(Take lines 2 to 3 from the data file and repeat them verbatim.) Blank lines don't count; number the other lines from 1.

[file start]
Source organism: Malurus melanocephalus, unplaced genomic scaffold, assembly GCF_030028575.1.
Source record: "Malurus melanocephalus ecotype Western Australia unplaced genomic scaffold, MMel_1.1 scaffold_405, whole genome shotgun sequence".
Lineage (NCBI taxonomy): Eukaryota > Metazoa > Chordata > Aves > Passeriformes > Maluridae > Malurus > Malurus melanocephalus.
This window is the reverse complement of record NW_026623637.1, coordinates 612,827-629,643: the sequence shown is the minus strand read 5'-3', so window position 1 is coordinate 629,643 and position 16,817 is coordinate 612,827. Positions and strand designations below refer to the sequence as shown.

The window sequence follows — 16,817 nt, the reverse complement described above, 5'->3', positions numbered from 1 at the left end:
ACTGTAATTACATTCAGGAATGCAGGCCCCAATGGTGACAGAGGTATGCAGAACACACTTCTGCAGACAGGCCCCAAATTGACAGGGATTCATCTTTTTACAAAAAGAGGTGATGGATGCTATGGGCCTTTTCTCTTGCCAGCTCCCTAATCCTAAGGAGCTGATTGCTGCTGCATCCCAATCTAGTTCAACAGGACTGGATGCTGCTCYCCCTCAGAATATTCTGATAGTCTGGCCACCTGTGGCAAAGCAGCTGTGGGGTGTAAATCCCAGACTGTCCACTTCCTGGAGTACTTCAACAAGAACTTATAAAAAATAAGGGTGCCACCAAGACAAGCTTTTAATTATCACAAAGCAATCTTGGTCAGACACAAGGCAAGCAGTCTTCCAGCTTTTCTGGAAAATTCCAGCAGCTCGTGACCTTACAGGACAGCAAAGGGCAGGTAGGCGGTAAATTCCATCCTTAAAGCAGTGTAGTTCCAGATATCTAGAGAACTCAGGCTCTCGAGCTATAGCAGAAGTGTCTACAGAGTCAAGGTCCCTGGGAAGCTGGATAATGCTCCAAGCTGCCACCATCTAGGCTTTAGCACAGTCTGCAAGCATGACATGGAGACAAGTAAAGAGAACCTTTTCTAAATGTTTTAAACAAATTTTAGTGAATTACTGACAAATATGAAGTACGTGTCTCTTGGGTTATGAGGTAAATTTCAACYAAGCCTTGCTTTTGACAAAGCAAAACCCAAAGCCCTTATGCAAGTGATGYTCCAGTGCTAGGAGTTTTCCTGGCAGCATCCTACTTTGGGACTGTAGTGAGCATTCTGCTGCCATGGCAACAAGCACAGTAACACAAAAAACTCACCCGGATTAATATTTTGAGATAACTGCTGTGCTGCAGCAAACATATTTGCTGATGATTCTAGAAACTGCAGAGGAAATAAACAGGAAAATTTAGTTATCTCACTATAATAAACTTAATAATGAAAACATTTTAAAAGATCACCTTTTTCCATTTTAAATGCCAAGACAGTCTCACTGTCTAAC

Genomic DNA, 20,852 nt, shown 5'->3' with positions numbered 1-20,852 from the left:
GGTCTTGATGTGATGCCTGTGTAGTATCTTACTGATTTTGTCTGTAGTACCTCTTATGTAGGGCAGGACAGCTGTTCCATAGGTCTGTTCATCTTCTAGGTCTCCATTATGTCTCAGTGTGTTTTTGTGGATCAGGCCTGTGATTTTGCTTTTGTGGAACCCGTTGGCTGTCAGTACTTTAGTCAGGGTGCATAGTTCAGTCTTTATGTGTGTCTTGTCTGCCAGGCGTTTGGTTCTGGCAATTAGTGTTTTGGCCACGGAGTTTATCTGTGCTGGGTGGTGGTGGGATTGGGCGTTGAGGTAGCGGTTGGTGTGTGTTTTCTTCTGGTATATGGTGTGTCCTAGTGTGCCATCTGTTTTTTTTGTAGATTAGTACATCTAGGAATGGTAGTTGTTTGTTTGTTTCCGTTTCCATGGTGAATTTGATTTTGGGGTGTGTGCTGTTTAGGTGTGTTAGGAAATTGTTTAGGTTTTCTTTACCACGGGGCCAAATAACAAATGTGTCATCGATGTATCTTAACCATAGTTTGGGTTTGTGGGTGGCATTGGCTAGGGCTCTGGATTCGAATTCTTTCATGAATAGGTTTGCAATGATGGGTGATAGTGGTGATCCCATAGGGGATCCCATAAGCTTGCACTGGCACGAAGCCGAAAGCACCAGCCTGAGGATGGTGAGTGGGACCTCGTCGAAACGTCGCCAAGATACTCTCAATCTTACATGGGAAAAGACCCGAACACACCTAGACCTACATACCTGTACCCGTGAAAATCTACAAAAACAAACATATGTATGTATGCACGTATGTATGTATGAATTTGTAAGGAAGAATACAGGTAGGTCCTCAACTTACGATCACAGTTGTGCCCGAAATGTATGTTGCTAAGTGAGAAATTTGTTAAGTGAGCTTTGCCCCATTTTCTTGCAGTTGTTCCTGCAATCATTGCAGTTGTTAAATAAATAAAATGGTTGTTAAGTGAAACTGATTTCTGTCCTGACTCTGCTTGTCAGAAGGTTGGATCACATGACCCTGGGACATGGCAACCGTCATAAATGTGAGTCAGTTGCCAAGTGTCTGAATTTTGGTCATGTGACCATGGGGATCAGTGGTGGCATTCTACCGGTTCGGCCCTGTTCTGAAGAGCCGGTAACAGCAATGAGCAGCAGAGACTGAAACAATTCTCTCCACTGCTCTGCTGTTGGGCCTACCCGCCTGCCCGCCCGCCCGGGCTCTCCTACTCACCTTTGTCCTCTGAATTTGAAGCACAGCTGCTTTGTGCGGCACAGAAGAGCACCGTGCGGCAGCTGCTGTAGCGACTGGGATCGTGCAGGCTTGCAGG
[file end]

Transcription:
Source record: "Malurus melanocephalus ecotype Western Australia unplaced genomic scaffold, MMel_1.1 scaffold_405, whole genome shotgun sequence".
Lineage (NCBI taxonomy): Eukaryota > Metazoa > Chordata > Aves > Passeriformes > Maluridae > Malurus > Malurus melanocephalus.